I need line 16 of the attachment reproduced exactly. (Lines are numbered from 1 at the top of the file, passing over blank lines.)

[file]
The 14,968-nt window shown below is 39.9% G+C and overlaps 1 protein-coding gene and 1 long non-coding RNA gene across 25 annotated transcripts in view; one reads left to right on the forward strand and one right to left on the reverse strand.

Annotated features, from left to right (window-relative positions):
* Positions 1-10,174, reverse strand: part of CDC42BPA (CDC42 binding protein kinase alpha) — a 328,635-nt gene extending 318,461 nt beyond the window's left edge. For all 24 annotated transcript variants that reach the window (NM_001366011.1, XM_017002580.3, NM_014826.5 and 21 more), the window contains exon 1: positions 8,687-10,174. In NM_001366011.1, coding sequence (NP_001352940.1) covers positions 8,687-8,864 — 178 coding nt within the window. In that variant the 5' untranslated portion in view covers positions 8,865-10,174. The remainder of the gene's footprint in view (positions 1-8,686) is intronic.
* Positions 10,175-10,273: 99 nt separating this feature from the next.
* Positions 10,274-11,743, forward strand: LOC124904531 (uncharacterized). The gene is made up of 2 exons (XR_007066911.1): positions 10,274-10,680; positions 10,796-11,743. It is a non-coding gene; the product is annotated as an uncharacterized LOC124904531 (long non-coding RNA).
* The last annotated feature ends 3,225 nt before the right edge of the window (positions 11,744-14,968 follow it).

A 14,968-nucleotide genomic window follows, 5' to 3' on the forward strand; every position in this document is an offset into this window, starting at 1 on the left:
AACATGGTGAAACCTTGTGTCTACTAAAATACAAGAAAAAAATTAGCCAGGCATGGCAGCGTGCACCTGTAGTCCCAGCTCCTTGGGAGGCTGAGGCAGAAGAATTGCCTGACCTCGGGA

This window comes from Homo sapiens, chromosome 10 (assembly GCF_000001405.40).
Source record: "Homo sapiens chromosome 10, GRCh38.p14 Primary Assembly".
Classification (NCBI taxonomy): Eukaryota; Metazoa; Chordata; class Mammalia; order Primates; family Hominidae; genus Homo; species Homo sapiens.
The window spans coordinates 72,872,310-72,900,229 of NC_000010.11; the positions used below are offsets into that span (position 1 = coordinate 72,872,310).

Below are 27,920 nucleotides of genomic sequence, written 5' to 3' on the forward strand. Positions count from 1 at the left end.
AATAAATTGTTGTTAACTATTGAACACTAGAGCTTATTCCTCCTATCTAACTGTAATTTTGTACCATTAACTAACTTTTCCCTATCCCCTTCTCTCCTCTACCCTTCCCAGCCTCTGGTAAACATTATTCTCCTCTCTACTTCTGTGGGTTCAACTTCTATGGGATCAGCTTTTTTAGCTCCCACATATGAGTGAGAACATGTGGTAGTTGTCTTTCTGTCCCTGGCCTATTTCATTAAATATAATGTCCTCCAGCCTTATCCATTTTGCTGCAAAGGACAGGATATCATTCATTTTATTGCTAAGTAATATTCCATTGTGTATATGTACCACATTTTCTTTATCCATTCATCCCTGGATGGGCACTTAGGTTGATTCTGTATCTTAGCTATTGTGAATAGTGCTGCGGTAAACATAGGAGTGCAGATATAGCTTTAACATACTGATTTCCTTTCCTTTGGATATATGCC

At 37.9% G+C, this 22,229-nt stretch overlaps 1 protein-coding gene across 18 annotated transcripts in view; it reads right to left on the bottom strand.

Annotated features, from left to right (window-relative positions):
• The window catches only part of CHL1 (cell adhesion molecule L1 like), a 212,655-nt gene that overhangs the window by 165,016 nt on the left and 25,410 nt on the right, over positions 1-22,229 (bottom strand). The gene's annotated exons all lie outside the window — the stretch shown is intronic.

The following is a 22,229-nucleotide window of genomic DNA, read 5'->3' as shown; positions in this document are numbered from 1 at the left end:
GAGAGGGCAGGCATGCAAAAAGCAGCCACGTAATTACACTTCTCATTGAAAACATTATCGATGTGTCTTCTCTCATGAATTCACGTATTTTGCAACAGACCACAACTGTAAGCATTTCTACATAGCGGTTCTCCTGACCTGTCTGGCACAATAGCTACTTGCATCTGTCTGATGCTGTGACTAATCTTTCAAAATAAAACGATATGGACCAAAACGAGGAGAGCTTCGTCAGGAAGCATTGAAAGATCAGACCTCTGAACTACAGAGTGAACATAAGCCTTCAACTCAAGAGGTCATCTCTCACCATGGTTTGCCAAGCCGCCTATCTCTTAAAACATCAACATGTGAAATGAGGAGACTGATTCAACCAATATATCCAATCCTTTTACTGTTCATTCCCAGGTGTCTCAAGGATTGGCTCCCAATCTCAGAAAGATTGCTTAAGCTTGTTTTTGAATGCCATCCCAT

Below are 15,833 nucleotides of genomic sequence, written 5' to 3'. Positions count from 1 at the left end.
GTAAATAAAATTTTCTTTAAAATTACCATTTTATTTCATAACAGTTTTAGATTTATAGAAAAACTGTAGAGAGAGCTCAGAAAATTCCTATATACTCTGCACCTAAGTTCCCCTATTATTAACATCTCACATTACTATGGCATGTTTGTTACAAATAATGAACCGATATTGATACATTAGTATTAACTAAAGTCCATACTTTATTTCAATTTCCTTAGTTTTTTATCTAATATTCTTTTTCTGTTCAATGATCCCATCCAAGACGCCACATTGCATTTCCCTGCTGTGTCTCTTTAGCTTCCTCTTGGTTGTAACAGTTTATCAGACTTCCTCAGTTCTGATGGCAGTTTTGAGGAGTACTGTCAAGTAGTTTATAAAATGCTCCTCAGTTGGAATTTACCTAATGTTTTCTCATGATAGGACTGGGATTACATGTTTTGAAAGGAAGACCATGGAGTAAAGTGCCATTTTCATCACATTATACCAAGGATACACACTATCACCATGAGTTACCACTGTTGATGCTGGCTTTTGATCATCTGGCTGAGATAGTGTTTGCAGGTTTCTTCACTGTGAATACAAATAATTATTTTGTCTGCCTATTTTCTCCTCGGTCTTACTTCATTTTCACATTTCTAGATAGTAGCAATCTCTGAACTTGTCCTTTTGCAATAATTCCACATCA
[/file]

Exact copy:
Annotated features, from left to right (window-relative positions):